Kyle Abraham and Emma Portner Are Choreographing for NYCB

Ever since New York City Ballet's interim leadership team took over from Peter Martins, we've been curious whether they'd get a chance to try their hand at programming. (It was unclear how much Martins had done before he retired.)

As it turns out, Martins left room for Justin Peck, Rebecca Krohn, Craig Hall and Jonathan Stafford to select two of the company's six commissions for the 2018-19 season. Their choicesKyle Abraham and Emma Portner—are surprising, and thrilling.


Neither choreographer has made work on a large ballet company before, though Abraham created a duet with Wendy Whelan for her "Restless Creature" series, among his other commissions for companies like Alvin Ailey American Dance Theater and work for his own company. And though Portner has been a favorite in commercial circles for a few years now, the concert commissions have just recently started rolling in: This fall she'll be collaborating with Lil Buck and Dev Hynes for a full-length work for Hubbard Street Dance Chicago, and working with Anne Plamondon on a Fall for Dance North piece.

This news comes just off the heels of American Ballet Theatre's announcement that tap dynamo Michelle Dorrance will make three works for the company over the next year. Bold, out-of-the-box programming choices are apparently in season, and we're totally here for it.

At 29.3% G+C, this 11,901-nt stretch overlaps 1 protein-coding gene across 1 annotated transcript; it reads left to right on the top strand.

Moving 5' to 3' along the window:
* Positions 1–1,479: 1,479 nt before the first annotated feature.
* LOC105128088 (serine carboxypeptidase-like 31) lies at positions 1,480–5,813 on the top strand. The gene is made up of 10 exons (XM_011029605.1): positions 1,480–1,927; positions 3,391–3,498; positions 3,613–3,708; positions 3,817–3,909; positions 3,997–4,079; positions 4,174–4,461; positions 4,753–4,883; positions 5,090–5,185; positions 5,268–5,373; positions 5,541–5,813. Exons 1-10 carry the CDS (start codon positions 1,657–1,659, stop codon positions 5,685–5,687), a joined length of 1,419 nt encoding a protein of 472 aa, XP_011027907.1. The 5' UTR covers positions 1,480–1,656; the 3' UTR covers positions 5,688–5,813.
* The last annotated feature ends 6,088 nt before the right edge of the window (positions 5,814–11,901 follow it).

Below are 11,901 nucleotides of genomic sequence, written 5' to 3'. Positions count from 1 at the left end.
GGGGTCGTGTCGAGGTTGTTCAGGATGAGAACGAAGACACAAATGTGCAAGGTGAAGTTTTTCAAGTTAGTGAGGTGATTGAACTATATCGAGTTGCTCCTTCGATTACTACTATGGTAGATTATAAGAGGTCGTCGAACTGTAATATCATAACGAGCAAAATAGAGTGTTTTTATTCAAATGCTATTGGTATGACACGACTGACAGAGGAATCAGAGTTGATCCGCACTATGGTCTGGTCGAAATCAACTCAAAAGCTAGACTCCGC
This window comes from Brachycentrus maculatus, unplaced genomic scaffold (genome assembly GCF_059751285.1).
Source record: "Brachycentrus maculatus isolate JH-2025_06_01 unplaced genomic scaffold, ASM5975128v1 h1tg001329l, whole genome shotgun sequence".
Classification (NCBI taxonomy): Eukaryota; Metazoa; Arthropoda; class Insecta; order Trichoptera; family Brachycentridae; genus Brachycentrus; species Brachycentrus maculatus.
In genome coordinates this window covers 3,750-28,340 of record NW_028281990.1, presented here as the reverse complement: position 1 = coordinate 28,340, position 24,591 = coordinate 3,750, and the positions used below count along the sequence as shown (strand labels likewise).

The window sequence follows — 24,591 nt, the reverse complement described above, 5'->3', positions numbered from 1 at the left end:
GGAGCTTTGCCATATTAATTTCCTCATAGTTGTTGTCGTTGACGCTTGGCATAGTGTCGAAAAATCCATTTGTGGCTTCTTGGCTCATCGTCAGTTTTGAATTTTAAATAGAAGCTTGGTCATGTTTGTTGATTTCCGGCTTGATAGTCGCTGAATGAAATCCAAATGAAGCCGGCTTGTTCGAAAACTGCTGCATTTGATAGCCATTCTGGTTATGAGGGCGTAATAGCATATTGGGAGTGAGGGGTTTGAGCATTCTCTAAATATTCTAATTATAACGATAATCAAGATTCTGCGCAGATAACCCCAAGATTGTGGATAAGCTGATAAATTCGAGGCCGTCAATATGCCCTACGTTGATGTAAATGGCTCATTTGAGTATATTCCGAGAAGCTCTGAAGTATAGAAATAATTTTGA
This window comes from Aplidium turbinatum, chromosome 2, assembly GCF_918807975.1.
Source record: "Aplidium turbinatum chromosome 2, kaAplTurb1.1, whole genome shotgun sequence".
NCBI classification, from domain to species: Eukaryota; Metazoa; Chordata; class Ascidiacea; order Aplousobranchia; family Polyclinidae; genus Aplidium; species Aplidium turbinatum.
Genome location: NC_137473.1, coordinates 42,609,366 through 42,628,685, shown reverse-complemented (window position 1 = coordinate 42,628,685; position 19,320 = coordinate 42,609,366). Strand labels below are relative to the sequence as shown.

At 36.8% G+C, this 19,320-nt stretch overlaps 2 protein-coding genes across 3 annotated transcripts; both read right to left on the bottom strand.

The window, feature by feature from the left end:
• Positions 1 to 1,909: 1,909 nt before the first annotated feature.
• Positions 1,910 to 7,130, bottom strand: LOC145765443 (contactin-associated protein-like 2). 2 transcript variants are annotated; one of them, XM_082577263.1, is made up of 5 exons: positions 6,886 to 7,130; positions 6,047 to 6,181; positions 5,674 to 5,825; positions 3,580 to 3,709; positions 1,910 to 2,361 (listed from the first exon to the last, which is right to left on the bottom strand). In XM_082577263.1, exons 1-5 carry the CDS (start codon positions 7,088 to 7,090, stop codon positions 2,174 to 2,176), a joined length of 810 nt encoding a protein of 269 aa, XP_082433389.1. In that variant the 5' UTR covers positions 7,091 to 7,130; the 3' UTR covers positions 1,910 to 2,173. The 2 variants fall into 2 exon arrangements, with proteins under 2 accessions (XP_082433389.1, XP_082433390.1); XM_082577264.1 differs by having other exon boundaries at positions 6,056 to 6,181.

The four commissions chosen by Martins are slightly more traditional, but promising nonetheless. They include works by BalletX co-founder Matthew Neenan (also his first for the company) and Gianna Reisen, the young choreographer who created Composer's Holiday on the company last year, and two pieces by Peck, one of which will be set to a new score by Sufjan Stevens.

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Topical Pain Relievers Are the Next Item on Your Dancer Self-Care Supply List

With the stressors of the pandemic still lingering more than one year later, self-care is, rightfully, a priority for everyone right now. But dancers have always known the importance of keeping their bodies and minds as healthy as possible. After all, your body is your instrument, and as we make our long-awaited returns to the studio and stage, finding self-care strategies that work for you will be crucial to getting back up to speed—mentally and physically—with your rigorous performing and training schedule.

Dancers have a myriad of options to choose from when it comes to treating minor ailments like soreness, swelling and bruising. One that's quickly gaining popularity are topical pain relievers, which provide targeted, temporary relief of minor pain. These days, there's more than just your tried-and-true Tiger Balm on the shelves. From CBD lotions to warming gels and patches, finding the product that's right for you can be as difficult as finding the perfect Rockette-red shade of lipstick…but even more beneficial to your dance career.

Read on for our breakdown of some of the most common ingredients to look out for in the topical pain relief aisle.

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May 2021